Infectious Diseases - T32 Training Program
T32 Training Program in the Division of Infectious Diseases:
HIV and Other Infectious Consequences of Substance Abuse
Principal Investigator: Timothy P. Flanigan, MD
This training program is available to postdoctoral fellows interested in multi-disciplinary training in clinical research in the areas of prevention, diagnosis and treatment of HIV and other infectious aspects of substance abuse.
This research training intends to help prepare the next generation of MD and PhD scientists to bridge gaps between bio-medical, behavioral and public health disciplines to advance knowledge regarding how best to reduce disease burden among substance abusers. Co-infection with HIV, Hepatitis B, Hepatitis C, sexually transmitted infections, HTLV2, and TB is the rule rather than the exception in active substance users. Substance abusers also face a disproportionate burden from mental illness. This training program brings together the multiple strengths of clinical research from an institution that has a robust track record of training junior faculty members to become independent clinical investigators in the area of HIV and substance abuse.
The current training program has active and on-going support from the following departments: Medicine, Emergency Medicine, Pediatrics and Adolescent Health, Family Medicine, Obstetrics and Gynecology. There is access to expertise in epidemiology, biostatistics, and interventional clinical research through the following programs of excellence: 1) The Lifespan/Tufts/Brown Center for AIDS Research (CFAR), 2) Brown Center for Alcohol and Addiction Studies (CAAS), 3) The Miriam Hospital Immunology Center, 4) the Lifespan Substance Abuse Treatment Unit based at Rhode Island Hospital, 5) Brown Center for Behavioral and Preventative Medicine, and 6) Brown Center for Statistical Studies.
The Miriam and Rhode Island Hospitals comprise the main teaching sites affiliated with Brown Medical School (Lifespan Academic Medical Center). Both hospitals as well as the university campus provide a wide range of facilities for trainees that aid greatly in the development of their training plans. These resources are well suited to enhance the aims of this program. Affiliation with the Brown academic community and Lifespan academic medical center makes available to all trainees an exceptionally rich pool of resources shared by other researchers and scholars.
A trainee must be a citizen or non-citizen national of the United States or must have been lawfully admitted for permanent residence (i.e., in possession of a currently valid Alien Registration Receipt Card I-551). Non-citizen nationals are generally persons born in outlying possessions of the United States (e.g., American Samoa and Swains Island). Individuals on temporary or student visas are not eligible.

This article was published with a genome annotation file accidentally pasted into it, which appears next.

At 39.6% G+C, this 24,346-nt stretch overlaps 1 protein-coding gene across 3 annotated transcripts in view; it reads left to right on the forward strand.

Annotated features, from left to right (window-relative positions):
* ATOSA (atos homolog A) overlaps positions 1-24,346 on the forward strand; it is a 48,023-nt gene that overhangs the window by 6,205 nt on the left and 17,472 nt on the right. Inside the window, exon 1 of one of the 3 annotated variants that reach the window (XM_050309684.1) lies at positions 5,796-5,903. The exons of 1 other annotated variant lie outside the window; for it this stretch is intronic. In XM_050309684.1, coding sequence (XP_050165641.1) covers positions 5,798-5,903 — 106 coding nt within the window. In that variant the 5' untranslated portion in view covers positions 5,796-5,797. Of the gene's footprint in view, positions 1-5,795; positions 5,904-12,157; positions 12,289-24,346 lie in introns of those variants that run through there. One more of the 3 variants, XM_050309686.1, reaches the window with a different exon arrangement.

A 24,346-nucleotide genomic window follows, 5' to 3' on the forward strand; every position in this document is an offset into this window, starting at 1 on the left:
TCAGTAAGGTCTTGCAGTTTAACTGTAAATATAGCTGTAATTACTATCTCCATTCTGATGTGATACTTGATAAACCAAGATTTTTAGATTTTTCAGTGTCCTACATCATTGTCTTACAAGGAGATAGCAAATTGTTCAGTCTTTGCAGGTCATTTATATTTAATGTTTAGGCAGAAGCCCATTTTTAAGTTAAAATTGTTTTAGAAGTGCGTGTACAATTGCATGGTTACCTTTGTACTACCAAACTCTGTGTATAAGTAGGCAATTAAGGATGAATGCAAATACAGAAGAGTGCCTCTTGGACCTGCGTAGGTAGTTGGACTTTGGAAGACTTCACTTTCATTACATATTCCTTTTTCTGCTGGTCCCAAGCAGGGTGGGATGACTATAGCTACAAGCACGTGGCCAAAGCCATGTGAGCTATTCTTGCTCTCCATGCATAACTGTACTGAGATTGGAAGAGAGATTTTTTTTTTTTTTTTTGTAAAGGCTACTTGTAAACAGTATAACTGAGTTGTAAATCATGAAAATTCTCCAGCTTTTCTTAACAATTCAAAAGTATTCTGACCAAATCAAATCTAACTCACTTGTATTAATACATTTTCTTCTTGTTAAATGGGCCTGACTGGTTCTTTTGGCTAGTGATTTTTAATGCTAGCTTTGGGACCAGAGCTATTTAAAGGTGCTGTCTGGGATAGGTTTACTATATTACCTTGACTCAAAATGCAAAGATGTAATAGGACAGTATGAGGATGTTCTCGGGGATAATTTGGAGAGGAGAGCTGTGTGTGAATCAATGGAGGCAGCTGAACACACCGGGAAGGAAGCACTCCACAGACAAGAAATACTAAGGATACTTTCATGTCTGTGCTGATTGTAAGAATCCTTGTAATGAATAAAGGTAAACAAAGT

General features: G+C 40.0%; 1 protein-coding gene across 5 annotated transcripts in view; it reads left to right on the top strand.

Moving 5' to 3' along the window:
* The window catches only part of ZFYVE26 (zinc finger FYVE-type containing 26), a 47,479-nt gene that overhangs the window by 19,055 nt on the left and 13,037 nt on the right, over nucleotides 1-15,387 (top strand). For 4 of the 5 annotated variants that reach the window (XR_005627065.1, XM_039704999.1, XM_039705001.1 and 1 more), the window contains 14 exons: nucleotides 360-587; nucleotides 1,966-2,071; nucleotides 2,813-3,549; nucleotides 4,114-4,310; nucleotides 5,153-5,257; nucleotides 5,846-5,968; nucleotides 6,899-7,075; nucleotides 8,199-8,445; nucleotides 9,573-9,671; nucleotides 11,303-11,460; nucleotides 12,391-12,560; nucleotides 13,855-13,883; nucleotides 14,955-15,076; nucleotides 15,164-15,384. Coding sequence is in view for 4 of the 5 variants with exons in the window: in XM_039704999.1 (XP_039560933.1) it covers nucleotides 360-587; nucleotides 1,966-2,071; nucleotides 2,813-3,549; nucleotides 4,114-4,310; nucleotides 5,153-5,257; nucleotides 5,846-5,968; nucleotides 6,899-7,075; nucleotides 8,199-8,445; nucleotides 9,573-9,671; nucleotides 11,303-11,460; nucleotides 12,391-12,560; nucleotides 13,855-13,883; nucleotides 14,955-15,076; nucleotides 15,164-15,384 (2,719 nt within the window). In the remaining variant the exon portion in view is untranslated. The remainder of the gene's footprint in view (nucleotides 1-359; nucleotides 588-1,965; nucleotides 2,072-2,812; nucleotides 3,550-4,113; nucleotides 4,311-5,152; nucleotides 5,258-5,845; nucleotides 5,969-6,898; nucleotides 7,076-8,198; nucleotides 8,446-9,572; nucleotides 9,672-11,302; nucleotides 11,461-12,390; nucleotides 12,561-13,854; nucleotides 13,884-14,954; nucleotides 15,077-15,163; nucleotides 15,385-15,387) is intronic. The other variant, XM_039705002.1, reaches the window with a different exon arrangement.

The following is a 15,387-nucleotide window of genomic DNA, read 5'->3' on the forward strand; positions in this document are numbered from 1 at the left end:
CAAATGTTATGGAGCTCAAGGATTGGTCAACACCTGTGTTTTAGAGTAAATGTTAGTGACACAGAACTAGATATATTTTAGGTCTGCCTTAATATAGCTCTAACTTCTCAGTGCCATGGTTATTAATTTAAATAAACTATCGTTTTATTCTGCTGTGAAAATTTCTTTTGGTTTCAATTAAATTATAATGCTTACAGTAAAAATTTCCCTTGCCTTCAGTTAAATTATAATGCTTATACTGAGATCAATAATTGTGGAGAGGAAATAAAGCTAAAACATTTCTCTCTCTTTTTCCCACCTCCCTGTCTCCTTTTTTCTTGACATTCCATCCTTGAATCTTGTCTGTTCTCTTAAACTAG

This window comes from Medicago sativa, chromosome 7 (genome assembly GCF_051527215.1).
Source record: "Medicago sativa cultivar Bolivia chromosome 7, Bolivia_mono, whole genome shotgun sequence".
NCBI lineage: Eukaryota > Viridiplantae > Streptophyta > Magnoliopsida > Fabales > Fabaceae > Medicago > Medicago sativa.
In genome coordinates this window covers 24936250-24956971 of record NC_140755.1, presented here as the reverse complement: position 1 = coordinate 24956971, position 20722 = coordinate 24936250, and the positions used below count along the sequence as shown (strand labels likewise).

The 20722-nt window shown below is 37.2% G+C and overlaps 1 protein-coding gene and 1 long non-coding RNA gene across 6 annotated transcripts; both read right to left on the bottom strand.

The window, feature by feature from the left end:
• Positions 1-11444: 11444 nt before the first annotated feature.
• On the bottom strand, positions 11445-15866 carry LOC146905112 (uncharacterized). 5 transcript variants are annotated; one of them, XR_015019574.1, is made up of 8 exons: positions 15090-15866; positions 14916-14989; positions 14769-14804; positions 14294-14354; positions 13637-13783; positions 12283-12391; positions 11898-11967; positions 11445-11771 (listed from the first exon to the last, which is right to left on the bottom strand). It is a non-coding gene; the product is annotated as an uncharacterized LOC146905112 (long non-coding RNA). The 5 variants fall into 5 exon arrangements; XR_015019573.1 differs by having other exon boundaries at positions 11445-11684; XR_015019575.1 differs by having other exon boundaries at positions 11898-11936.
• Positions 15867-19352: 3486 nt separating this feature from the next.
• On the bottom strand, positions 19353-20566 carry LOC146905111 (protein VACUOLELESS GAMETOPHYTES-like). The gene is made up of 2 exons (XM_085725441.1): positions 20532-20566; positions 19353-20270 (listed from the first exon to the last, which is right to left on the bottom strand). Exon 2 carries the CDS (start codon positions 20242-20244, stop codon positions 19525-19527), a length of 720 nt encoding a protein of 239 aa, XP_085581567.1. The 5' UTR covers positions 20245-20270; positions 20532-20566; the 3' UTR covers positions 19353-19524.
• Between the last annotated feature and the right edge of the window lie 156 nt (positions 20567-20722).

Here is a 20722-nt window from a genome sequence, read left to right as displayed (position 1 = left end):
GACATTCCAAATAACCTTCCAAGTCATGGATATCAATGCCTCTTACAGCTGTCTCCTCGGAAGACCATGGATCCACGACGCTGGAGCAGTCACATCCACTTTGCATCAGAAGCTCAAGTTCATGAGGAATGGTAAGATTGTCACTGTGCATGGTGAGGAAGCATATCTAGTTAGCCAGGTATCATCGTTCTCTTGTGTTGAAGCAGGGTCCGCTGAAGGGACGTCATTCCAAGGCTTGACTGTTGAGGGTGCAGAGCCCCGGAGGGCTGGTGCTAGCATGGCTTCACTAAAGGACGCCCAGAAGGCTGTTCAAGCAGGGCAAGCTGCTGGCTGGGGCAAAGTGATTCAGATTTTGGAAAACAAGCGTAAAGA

Postdoctoral trainees must have received, as of the beginning date of the NRSA appointment, a Ph.D., M.D., D.D.S., or comparable doctoral degree from an accredited domestic or foreign institution. Eligible doctoral degrees include, but are not limited to, the following: D.M.D., D.C., D.O., D.V.M., O.D., D.P.M., Sc.D.,
Eng.D., Dr. P.H., D.N.Sc., Pharm.D., N.D. (Doctor of Naturopathy),
D.S.W., and Psy.D. Documentation by an authorized official of the
degree-granting institution certifying all degree requirements have
been met prior to the beginning date of training is required.
Appointments are made in 12-month increments and trainees are required to pursue their research training on a full-time basis, devoting at least 40 hours per week to the program. Within the 40 hour per week training period, research trainees who are also training as clinicians must devote their time to the proposed research training and must confine clinical duties to those that are an integral part of the research training experience.
There is a capped stipend as well as funds for research related activities associated with this fellowship.
Service Payback Provisions
Postdoctoral trainees in the first 12 months of postdoctoral NRSA support must sign the payback agreement form before initiating an appointment. Postdoctoral trainees in their first 12 months of support will incur a period of service payback obligation equal to the period of support.
Postdoctoral trainees in the 13th and subsequent months of NRSA postdoctoral support are not required to sign the payback agreement form and will not incur a service payback obligation for this period of support. In addition, the 13th and subsequent months of postdoctoral NRSA support are considered acceptable payback service for prior postdoctoral support. For example, postdoctoral trainees who continue under that award for 2 years have fulfilled the obligation incurred during the first 12 months of support by the end of the second year.
A rolling admission timeline is used for this fellowship.
For more information and to request an application, please contact:
Sr. Project Director
Division of Infectious Diseases
The Miriam Hospital
164 Summit Ave.
Providence, RI 02906